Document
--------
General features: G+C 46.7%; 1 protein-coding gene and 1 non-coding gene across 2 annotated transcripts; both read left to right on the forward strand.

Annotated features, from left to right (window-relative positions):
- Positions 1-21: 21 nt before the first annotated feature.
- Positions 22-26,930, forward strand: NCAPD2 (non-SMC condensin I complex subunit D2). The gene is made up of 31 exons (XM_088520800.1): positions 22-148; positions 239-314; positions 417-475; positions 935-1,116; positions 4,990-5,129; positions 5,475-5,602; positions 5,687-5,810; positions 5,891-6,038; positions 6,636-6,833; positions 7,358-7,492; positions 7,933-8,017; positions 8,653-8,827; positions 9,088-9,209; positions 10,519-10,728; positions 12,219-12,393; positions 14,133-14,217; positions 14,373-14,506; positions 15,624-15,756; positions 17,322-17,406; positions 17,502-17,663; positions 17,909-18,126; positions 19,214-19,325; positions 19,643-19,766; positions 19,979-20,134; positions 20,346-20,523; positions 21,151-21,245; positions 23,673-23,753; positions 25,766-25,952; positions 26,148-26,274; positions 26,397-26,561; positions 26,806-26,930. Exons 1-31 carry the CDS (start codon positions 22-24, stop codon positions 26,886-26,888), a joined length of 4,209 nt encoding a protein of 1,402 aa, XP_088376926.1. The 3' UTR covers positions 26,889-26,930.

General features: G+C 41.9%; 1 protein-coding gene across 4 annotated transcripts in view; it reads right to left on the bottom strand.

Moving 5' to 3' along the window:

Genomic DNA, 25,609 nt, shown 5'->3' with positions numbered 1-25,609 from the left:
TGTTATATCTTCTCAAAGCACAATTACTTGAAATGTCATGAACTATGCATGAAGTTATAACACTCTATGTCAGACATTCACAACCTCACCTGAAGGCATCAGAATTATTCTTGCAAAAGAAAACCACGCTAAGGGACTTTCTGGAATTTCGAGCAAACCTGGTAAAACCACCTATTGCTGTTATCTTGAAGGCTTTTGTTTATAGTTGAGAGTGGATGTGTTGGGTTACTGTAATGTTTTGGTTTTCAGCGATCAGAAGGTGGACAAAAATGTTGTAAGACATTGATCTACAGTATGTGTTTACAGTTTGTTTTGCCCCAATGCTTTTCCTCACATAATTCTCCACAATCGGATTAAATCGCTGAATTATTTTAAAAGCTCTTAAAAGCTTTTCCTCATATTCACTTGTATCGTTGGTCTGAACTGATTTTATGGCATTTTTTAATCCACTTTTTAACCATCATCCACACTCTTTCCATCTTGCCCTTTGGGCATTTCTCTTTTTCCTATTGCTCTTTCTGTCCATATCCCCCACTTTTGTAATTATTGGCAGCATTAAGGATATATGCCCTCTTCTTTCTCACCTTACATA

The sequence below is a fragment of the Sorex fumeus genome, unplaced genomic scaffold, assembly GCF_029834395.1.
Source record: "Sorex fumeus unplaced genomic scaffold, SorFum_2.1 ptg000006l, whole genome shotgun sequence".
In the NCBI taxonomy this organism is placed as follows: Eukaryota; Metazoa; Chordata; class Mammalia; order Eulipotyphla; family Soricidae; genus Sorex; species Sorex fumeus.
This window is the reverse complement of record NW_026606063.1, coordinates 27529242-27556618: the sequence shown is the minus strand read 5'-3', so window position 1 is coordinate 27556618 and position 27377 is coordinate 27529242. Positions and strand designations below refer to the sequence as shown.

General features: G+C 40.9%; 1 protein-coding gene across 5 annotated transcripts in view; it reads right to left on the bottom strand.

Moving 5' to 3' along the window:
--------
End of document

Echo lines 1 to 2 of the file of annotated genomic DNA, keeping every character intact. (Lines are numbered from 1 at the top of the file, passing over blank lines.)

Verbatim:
General features: G+C 46.7%; 1 protein-coding gene and 1 non-coding gene across 2 annotated transcripts; both read left to right on the forward strand.

Annotated features, from left to right (window-relative positions):